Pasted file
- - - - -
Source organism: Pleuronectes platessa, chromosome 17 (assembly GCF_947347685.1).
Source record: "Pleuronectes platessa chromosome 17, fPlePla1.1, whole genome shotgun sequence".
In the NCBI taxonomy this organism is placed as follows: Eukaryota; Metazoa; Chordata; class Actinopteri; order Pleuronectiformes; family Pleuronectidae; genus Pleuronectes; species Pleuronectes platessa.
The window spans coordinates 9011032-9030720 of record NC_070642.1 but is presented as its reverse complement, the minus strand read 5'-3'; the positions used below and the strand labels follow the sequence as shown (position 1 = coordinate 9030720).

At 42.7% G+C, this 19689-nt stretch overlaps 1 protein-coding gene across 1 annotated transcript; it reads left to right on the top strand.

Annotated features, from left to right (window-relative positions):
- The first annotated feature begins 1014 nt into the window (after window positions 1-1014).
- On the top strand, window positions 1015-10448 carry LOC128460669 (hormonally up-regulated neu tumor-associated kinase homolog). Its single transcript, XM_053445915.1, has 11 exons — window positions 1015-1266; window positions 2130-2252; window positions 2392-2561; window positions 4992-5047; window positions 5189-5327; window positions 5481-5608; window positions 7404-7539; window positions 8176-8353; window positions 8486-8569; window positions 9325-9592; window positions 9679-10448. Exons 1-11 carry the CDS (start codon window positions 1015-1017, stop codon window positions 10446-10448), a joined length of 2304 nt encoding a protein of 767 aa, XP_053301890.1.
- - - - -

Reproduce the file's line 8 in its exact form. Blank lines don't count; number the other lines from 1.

- On the top strand, window positions 1015-10448 carry LOC128460669 (hormonally up-regulated neu tumor-associated kinase homolog). Its single transcript, XM_053445915.1, has 11 exons — window positions 1015-1266; window positions 2130-2252; window positions 2392-2561; window positions 4992-5047; window positions 5189-5327; window positions 5481-5608; window positions 7404-7539; window positions 8176-8353; window positions 8486-8569; window positions 9325-9592; window positions 9679-10448. Exons 1-11 carry the CDS (start codon window positions 1015-1017, stop codon window positions 10446-10448), a joined length of 2304 nt encoding a protein of 767 aa, XP_053301890.1.